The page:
A Simple Motor Control Circuit FWD RVS OFF

Discussion in 'The Projects Forum' started by Flux007, Dec 6, 2011.

  1. Flux007

    Thread Starter New Member

    Dec 5, 2011
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    Hello, Im new to this forum so thought my first post would be a good one. I am an apprentice electronics engineer and would like to find a way to make an apparantly simple circuit.

    All I want is: One flick of a switch a motor would spin one way until it hits a limit switch, this would then automatically reverse direction of the motor until it hits another limit switch which turns the motor off. This would be one cycle of the circuit, so whenever that one switch is flicked at the end of the cycle the same switch can be pressed to turn the circuit on.

    I thought this would be a simple circuit to make and have produced some which arnt quite right. Using H bridges, and an IC i cant remember. However the main problem is the limit switchs (which ones) and the wiring of them. I have asked many people I would with but no joy so far. Schematics are very much desired.

    I apologise for not using many specifics in my brief; I intend on using roughly a 9v powersupply, small 6v DC motor that kinda thing.

    Any assistance would be greatly apprecieated as even though the project the circuit was intended for is not going ahead I still want to figure out how to do this. I keep saying to my self it should be straight forward but noone knows!

    I shall look forward to you words of wisdom. :)
     
  2. SgtWookie

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    Jul 17, 2007
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    This should do it for you:

    [​IMG]
     
  3. strantor

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    Oct 3, 2010
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    I know sgtwookie just posted an elegant solution but I spent too much time on this not to post. here's what I came up with:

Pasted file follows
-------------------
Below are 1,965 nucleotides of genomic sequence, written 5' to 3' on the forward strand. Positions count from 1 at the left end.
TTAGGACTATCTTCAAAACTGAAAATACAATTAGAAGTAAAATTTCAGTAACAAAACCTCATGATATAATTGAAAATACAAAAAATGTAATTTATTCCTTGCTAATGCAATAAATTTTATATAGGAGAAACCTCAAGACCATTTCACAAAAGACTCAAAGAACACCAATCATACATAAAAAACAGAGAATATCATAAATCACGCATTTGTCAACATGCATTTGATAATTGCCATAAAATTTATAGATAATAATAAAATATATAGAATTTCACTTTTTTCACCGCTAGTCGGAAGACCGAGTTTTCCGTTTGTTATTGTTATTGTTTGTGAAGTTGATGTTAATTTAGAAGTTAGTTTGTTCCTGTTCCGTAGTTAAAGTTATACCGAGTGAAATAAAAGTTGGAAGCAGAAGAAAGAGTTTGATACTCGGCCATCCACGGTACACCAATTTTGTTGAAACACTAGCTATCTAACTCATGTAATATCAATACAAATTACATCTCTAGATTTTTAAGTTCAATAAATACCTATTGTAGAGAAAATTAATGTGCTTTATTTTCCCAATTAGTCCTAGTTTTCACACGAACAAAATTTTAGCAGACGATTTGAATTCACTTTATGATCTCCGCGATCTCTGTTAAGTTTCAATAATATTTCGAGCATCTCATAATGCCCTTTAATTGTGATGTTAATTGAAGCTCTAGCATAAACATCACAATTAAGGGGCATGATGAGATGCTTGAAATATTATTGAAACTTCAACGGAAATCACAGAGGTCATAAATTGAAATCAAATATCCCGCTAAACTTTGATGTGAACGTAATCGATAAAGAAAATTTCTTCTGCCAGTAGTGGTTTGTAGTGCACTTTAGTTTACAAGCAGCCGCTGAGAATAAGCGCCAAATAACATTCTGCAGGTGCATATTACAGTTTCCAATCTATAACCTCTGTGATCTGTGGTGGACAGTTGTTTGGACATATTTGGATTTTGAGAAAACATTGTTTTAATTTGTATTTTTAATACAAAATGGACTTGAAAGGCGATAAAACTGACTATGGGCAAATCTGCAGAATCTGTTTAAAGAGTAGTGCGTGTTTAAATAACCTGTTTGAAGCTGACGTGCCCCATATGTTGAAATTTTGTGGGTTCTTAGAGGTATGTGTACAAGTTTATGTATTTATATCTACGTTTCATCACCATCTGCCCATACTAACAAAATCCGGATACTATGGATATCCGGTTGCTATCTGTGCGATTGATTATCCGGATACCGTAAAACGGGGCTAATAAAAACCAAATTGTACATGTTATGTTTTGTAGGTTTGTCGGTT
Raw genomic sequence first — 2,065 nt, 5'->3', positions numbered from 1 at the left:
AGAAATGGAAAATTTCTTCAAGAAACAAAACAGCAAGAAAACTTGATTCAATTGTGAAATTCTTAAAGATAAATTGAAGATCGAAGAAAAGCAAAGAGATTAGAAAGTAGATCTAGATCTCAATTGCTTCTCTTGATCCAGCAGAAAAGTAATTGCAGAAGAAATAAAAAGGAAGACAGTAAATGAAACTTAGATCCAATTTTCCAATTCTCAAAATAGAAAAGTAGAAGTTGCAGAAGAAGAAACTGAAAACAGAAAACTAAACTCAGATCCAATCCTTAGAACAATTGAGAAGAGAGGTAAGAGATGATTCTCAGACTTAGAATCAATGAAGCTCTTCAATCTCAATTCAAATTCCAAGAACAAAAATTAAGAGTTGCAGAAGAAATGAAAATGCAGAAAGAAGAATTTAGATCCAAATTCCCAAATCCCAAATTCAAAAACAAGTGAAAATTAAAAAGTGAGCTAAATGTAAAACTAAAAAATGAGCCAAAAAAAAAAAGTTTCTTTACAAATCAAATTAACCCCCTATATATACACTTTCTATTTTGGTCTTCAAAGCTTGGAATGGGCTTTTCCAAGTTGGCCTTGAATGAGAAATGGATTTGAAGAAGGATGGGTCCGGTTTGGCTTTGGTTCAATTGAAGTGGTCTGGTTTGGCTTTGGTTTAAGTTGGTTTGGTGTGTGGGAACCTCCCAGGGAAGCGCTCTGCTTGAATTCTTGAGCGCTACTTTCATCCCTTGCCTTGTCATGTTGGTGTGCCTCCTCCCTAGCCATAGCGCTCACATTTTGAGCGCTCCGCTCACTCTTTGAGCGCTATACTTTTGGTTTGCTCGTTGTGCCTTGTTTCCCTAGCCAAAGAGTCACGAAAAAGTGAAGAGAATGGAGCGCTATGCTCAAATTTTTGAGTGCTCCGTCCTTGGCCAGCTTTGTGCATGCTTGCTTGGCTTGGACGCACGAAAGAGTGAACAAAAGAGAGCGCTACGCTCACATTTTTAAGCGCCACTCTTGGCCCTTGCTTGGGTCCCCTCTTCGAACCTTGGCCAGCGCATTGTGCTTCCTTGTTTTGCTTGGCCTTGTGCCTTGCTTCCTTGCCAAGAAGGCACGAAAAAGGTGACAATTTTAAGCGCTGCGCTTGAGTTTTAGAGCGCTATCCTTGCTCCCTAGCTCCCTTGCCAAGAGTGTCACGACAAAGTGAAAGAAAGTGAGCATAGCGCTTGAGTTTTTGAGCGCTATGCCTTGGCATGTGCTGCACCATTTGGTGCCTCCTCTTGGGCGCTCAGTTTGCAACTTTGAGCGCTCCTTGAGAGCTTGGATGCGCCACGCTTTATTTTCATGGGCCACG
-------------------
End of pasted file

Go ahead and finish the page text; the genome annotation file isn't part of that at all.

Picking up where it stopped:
[​IMG]
    LS1 is normally closed, held open because at the last part of the previous cycle, the limit switch is actuated and the motor stops.
    PB1 is held down long enough for the motor to start moving and release the limit switch.
    The motor will travel until it reaches LS2, at which point CR2 latches and actuates CR3, which reverses the direction of the motor, until it comes back to LS1 which removes power to the whole circuit (until PB1 is pressed again) and resets the latch so the motor will go the opposite direction again when you push the button
    I forgot to draw flyback diodes, but you should use them.
     
  4. T.Jackson

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    Nov 22, 2011
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    He's now using a USD 3K software package: Protel SE to draw schematics at lightening speeds.

    Nice job. I like both solutions ;)
     
  5. SgtWookie

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    Jul 17, 2007
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    Actually, I had drawn that schematic in Circuitmaker Student a couple of years ago for a Navy Veteran who had a model of a German WWII Tiger II tank that he wanted to animate the tank commander using a remote control:

    Thread: http://forum.allaboutcircuits.com/showthread.php?t=31284&page=3

    See the commander in action: http://www.youtube.com/watch?v=tKoNrm9qNCE#t=5

    It fit the bill for our OP's task, so I dusted it off and threw it up here; just changed some labels and the notes a bit to make it more generic.
     
    Last edited: Dec 6, 2011
  6. T.Jackson

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    Nov 22, 2011
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    Something solid state to consider: (should work)

    [​IMG]
     
    Last edited: Dec 6, 2011
  7. thatoneguy

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    Feb 19, 2009
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    Q3 and Q4 are going to have issues being on, they see the same signal no matter which direction the motor is supposed to turn.


    --ETA: The whole H-Bridge is that way, with bases tied together.

    --ETA Again - One of your posts just vanished.
     
  8. SgtWookie

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    Jul 17, 2007
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    The way you have connected your H-bridge will result in four flaming transistors about 2 seconds after you apply power, as you will short out the supply. Here is a simulation of what happens; just the operating point values are displayed:

    [​IMG]